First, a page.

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What To Do When An Asthma Patient Walks In

A patient walks in and tells you she is struggling to breathe. Her chest is tight, she may have a dry cough and her skin is losing color. She’s starting to wheeze, there might be mucous secretions and she might be sweating.  


What is happening here?


If you guessed asthma, you would be correct. Millions of Americans have asthma and many will be rushed into hospitals as they fight to get air through constricted airways.


As a nurse, there’s a lot of information you must know, but we all need a refresher sometimes. Here are some key things to keep in mind about asthma.


When an asthma patient comes in, he or she may be confused and tired. This may be indicating respiratory failure.


If the patient is accompanied by friends or family members, they may be piling some panic and anxiety onto an already stressful situation.


Do your best to be calming and reassuring as you begin to provide care.


The Steps You Need to Take

Immediately assess the severity of the patient’s symptoms.

What kind of breathing sounds are they making? How efficiently is the air moving out of his or her lungs? How are their vital signs? What’s the oxygen level in the patient’s blood telling you?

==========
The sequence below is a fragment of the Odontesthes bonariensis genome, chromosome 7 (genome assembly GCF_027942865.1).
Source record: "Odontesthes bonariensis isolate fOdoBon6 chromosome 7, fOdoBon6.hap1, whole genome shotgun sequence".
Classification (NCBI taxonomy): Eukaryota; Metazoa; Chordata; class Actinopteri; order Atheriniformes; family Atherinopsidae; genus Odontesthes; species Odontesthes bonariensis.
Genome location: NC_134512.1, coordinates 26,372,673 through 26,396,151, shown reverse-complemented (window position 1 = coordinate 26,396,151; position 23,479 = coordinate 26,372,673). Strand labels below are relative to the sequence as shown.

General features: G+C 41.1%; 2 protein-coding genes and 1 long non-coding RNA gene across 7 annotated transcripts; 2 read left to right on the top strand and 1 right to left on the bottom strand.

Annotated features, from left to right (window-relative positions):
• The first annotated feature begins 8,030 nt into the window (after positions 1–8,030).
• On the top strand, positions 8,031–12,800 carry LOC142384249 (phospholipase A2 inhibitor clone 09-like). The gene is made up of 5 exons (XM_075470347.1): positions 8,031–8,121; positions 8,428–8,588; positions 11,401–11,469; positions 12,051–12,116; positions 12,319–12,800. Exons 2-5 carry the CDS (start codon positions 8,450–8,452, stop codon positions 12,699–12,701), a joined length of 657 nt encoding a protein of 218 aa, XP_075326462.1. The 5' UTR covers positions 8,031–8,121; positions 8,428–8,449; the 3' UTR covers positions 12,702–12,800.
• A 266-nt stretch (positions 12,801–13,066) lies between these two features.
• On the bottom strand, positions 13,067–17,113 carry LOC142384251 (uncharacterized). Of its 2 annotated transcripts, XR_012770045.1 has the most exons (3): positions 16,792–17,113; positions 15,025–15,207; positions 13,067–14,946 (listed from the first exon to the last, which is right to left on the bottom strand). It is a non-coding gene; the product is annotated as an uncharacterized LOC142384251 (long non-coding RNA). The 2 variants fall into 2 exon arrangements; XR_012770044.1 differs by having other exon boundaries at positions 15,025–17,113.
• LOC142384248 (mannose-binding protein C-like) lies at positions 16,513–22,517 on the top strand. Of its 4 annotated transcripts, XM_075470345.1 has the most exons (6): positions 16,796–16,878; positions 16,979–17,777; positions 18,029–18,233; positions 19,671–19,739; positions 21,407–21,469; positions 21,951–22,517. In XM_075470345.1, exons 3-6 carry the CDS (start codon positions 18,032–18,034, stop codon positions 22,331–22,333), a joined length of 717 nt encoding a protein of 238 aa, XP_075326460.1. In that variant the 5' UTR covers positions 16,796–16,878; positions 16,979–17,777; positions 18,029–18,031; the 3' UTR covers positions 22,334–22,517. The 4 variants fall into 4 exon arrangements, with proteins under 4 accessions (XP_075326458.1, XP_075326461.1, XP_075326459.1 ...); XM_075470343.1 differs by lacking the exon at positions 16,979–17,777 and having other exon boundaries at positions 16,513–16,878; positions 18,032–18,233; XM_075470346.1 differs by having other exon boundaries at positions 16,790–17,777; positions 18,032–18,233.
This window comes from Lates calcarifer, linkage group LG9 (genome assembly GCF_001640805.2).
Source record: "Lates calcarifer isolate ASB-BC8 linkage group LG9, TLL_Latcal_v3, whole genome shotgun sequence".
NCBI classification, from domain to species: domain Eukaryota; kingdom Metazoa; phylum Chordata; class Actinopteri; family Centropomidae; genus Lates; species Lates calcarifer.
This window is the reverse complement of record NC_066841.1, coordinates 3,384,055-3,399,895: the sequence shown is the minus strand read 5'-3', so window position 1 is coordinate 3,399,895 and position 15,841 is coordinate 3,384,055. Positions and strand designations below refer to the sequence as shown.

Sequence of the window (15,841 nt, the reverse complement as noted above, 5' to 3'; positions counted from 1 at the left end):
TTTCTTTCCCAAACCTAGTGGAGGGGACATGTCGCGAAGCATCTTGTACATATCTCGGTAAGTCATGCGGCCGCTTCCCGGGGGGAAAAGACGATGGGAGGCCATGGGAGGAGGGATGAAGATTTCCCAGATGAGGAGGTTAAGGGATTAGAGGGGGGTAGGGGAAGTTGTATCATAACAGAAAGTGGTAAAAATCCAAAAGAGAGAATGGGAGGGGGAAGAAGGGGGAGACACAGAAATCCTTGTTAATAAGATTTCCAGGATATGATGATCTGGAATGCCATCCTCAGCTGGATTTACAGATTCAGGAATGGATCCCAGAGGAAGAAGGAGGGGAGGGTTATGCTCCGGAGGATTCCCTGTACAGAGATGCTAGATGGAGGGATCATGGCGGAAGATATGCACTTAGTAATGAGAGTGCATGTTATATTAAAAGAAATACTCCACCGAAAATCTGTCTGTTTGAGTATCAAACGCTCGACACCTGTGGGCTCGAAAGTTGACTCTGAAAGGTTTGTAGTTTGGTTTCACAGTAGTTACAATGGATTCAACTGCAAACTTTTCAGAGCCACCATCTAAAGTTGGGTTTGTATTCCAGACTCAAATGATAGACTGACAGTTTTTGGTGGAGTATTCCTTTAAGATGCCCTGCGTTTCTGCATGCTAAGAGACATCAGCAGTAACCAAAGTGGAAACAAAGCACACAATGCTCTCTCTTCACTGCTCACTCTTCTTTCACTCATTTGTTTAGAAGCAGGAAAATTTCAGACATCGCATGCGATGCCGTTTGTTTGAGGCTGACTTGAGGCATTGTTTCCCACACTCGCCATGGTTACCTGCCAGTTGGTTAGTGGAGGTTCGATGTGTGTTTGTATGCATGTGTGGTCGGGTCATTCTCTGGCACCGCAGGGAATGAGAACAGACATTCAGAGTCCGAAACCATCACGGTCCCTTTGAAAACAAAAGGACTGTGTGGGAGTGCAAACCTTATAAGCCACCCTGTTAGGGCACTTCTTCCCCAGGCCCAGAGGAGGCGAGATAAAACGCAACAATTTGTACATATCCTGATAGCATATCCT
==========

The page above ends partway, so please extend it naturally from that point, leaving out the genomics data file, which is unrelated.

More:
Get the medical history

To some, this is a major duh, but don’t forget that medical errors was recently reported as being the third leading cause of death, so there’s no such thing as being too careful here. Be sure to learn their history of allergies, reactions to different medications and identify which medications they’re currently taking.



Provide the prescribed medications, which may include an antibiotic if there’s a respiratory infection. Monitor your patient, make sure he or she gets adequate fluids to avoid dehydration and assist with intubation if need be.


Get the Patient and Their Family On Board

Take the time to teach the patient and their family, if present, about the nature of asthma so that they understand what’s happening and what triggers the condition so they can avoid it. See to it that they understand peak flow monitoring, the proper inhalation techniques and how to administer the appropriate medications.

Make it clear to patients that one of the biggest parts of maintaining your health with asthma is following through with recommendations and continuing care. For a full refresher on how to respond to asthma patients, take our 2 contact hour course here:


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